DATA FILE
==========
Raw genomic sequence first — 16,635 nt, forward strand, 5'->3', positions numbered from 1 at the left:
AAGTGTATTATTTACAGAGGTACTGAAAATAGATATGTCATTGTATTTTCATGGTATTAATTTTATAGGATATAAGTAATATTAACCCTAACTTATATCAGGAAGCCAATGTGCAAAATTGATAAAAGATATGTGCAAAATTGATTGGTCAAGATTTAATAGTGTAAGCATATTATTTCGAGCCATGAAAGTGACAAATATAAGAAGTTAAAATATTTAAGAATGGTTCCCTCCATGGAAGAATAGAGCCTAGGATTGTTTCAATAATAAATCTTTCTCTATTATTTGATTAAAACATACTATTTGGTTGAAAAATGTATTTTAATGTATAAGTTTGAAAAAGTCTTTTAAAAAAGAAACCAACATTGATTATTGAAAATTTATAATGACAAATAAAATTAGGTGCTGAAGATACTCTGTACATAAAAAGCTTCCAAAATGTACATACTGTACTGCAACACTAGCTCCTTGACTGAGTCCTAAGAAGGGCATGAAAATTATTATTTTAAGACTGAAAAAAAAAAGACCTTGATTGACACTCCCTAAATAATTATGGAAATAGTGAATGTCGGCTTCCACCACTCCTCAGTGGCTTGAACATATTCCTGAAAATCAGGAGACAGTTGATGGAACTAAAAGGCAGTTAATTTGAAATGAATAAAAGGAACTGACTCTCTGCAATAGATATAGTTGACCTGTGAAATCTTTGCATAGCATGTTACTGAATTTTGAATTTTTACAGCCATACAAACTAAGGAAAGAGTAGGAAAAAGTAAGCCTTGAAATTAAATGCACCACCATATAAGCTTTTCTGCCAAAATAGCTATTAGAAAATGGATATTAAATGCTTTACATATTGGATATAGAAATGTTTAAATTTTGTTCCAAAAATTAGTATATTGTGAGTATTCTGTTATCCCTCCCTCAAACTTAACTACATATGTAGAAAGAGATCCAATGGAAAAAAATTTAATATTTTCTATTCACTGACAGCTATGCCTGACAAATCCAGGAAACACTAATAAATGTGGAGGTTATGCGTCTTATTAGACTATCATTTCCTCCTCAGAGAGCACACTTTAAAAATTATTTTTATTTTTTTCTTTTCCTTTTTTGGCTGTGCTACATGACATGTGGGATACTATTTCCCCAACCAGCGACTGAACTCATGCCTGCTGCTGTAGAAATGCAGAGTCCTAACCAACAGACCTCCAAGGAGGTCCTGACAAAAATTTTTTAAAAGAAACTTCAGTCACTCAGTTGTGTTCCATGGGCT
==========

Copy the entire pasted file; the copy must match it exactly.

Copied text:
Raw genomic sequence first — 16,635 nt, forward strand, 5'->3', positions numbered from 1 at the left:
AAGTGTATTATTTACAGAGGTACTGAAAATAGATATGTCATTGTATTTTCATGGTATTAATTTTATAGGATATAAGTAATATTAACCCTAACTTATATCAGGAAGCCAATGTGCAAAATTGATAAAAGATATGTGCAAAATTGATTGGTCAAGATTTAATAGTGTAAGCATATTATTTCGAGCCATGAAAGTGACAAATATAAGAAGTTAAAATATTTAAGAATGGTTCCCTCCATGGAAGAATAGAGCCTAGGATTGTTTCAATAATAAATCTTTCTCTATTATTTGATTAAAACATACTATTTGGTTGAAAAATGTATTTTAATGTATAAGTTTGAAAAAGTCTTTTAAAAAAGAAACCAACATTGATTATTGAAAATTTATAATGACAAATAAAATTAGGTGCTGAAGATACTCTGTACATAAAAAGCTTCCAAAATGTACATACTGTACTGCAACACTAGCTCCTTGACTGAGTCCTAAGAAGGGCATGAAAATTATTATTTTAAGACTGAAAAAAAAAAGACCTTGATTGACACTCCCTAAATAATTATGGAAATAGTGAATGTCGGCTTCCACCACTCCTCAGTGGCTTGAACATATTCCTGAAAATCAGGAGACAGTTGATGGAACTAAAAGGCAGTTAATTTGAAATGAATAAAAGGAACTGACTCTCTGCAATAGATATAGTTGACCTGTGAAATCTTTGCATAGCATGTTACTGAATTTTGAATTTTTACAGCCATACAAACTAAGGAAAGAGTAGGAAAAAGTAAGCCTTGAAATTAAATGCACCACCATATAAGCTTTTCTGCCAAAATAGCTATTAGAAAATGGATATTAAATGCTTTACATATTGGATATAGAAATGTTTAAATTTTGTTCCAAAAATTAGTATATTGTGAGTATTCTGTTATCCCTCCCTCAAACTTAACTACATATGTAGAAAGAGATCCAATGGAAAAAAATTTAATATTTTCTATTCACTGACAGCTATGCCTGACAAATCCAGGAAACACTAATAAATGTGGAGGTTATGCGTCTTATTAGACTATCATTTCCTCCTCAGAGAGCACACTTTAAAAATTATTTTTATTTTTTTCTTTTCCTTTTTTGGCTGTGCTACATGACATGTGGGATACTATTTCCCCAACCAGCGACTGAACTCATGCCTGCTGCTGTAGAAATGCAGAGTCCTAACCAACAGACCTCCAAGGAGGTCCTGACAAAAATTTTTTAAAAGAAACTTCAGTCACTCAGTTGTGTTCCATGGGCT